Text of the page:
Australia’s Sneaky Magpies Birds Did Not Consent to This Science Experiment

The Australian magpie is one of the cleverest birds on earth. It has a beautiful song of extraordinary complexity. It can recognize and remember up to 30 different human faces.

When researchers placed small GPS tracking devices on Australian magpies (Gymnorhina tibicen), they intended to learn more about the birds’ movements and social dynamics. Instead, the crafty magpies teamed up to outsmart the scientists and helped each other dismantle and remove their trackers.

The research, published last week in the journal Australian Field Ornithology, showed one of the first evidences of cooperative “rescue” in birds – a behaviour in which an individual Australian magpie, Gymnorhina tibicen, helped another member of the group without getting an immediate, tangible reward.

“Our goal was to learn more about the movement and social dynamics of these highly intelligent birds, and to test these new, durable and reusable devices. Instead, the birds outsmarted us,” study lead author Dominique Potvin from the University of the Sunshine Coast in Australia wrote in The Conversation.

In the pilot study, scientists initially planned to test a new design for a harness that held the tracker using a novel method that didn’t require birds to be caught again to download GPS data from the trackers, or reuse the small devices.

They trapped five magpies using soft-spring-loaded net traps one morning, and attached GPS trackers with harness to them.

The harness, scientists say, had a weak point engineered into the thread that would release when magnetised, which created a passive release system for the retrieval of the GPS tracker, avoiding the need to recapture the birds.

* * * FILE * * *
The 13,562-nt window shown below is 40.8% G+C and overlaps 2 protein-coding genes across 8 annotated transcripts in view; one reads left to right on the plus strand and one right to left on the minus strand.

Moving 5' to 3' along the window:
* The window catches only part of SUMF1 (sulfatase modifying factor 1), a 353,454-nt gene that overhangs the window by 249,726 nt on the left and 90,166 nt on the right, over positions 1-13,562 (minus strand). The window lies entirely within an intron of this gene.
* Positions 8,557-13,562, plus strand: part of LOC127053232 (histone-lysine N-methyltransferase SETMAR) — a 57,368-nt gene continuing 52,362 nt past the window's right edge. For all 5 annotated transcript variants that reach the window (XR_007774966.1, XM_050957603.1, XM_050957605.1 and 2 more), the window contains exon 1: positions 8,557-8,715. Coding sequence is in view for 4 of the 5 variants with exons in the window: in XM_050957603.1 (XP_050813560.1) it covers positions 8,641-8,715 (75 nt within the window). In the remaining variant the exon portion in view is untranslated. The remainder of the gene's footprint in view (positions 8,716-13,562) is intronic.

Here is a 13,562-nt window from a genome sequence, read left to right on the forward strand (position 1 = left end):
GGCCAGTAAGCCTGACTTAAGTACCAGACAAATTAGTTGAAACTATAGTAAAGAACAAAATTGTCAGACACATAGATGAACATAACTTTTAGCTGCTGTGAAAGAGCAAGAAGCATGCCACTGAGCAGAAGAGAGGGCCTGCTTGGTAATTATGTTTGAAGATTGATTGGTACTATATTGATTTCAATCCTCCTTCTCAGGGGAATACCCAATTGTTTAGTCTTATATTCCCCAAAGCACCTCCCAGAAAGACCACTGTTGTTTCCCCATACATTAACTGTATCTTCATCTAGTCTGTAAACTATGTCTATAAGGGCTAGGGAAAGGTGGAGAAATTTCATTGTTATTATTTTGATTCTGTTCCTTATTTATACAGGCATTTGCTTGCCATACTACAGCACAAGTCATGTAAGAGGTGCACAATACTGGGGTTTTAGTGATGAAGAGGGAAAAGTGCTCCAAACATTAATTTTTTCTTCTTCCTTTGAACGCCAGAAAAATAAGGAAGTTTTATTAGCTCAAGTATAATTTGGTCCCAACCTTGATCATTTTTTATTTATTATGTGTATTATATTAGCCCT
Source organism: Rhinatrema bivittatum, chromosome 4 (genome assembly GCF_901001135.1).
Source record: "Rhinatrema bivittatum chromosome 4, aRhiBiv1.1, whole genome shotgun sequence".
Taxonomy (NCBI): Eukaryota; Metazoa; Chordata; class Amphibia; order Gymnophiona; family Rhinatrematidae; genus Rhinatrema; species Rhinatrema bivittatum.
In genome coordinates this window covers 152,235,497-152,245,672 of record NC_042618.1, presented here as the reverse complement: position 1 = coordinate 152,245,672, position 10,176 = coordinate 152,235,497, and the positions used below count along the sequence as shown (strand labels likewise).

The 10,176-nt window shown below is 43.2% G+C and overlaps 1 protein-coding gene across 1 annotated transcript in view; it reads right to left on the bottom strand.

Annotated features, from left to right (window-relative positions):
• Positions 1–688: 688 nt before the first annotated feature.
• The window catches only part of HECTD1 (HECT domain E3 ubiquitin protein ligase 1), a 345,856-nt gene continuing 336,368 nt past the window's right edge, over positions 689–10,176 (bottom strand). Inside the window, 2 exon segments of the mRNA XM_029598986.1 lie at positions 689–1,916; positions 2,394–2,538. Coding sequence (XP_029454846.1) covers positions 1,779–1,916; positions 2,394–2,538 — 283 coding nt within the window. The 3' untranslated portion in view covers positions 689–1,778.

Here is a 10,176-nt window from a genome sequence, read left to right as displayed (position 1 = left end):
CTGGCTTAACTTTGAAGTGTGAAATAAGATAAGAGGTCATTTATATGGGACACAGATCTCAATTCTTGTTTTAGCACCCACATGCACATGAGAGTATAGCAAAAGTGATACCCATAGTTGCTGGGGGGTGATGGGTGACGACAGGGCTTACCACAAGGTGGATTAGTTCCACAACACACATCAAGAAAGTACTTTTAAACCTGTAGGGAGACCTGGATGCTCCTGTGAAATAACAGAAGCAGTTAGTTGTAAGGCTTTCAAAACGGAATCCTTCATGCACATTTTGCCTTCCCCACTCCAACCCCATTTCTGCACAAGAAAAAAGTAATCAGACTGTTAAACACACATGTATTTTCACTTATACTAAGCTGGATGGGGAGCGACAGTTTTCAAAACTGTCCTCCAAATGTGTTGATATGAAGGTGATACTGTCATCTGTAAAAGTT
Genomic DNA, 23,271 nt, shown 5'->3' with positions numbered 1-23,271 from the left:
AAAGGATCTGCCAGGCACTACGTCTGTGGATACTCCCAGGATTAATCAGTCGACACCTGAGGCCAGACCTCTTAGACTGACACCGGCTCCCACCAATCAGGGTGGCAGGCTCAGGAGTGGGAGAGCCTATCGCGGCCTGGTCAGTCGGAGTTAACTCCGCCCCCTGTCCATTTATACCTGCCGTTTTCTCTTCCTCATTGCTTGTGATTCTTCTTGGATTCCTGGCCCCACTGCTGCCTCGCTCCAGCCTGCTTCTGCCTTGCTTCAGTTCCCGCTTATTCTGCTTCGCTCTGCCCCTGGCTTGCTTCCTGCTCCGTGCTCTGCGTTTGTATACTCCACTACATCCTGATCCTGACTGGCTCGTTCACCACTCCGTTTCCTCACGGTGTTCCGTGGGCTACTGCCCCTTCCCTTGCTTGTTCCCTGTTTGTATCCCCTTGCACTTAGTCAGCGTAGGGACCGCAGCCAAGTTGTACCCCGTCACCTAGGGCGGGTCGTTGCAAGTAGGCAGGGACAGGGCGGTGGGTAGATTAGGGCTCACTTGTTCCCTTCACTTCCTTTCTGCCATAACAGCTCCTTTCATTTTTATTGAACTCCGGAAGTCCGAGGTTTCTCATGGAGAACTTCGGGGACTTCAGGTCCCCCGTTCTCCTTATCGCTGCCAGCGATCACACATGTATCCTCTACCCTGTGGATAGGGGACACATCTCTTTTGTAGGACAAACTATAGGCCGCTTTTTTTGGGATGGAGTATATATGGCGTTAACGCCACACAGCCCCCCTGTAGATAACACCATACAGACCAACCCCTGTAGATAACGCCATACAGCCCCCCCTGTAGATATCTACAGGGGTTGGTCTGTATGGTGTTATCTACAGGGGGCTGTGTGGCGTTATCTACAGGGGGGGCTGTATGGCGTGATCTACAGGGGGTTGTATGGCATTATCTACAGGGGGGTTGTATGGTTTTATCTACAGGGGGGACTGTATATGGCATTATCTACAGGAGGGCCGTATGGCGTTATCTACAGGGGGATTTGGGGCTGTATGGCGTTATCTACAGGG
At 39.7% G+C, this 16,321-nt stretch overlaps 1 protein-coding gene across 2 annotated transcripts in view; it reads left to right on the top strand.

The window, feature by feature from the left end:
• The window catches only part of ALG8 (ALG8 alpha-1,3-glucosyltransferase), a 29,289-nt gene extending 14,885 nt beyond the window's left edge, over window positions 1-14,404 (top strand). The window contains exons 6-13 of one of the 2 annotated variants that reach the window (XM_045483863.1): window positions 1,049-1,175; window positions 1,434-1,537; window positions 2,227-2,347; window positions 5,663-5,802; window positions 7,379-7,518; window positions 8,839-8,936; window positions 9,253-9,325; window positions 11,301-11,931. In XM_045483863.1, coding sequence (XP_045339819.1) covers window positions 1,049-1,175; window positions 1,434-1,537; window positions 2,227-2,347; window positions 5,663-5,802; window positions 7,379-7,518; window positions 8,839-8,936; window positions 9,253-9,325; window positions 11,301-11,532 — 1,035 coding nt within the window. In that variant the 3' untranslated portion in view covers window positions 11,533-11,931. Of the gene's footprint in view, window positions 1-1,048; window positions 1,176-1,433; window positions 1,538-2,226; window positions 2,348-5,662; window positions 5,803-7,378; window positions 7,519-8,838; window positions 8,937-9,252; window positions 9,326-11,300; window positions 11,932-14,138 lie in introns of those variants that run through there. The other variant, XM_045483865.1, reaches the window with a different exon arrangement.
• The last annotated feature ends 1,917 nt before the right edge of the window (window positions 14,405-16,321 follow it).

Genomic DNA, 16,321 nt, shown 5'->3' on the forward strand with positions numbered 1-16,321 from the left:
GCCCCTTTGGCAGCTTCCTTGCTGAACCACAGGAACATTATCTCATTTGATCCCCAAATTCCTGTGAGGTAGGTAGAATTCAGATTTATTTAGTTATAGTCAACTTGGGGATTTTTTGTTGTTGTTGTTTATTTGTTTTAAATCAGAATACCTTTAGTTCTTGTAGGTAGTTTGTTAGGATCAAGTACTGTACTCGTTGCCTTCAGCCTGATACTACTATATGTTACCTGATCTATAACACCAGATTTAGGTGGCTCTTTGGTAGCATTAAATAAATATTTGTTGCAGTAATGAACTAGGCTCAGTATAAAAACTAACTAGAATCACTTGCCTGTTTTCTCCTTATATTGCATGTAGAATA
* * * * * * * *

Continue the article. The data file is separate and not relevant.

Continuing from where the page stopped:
Their idea was that when habituated birds returned to the feeding station, they would encounter a magnet that would release the harness and tracker, allowing the researchers to easily retrieve the GPS device afterwards.

To remove the harness from the birds, researchers said, one either needed either a magnet, or some “really good scissors.”

“We were excited by the design, as it opened up many possibilities for efficiency and enabled a lot of data to be collected,” scientists noted.

While previous studies have shown magpies to be intelligent, social creatures that “excel in problem solving,” scientists said they did not expect the birds to target the specific weakness in the harness and quickly team up to rid the device off each other as a group.

“Notably, removal was observed to involve one bird snapping another bird’s harness at the only weak point, such that the tracker was released,” scientists wrote in the study.

Within ten minutes of fitting the final tracker, Dr Potvin said researchers witnessed an adult female without a tracker working with her bill to try and remove the harness off of a younger bird, and in hours, most of the other trackers had been removed.

“This behaviour demonstrates both cooperation and a moderate level of problem solving, providing potential further evidence of the cognitive abilities of this species,” researchers noted.

Scientists said the study is also one of the first evidences of birds showing rescue behaviour in which a worker tried to free another individual in distress, with no obvious direct benefit to the rescuing individual.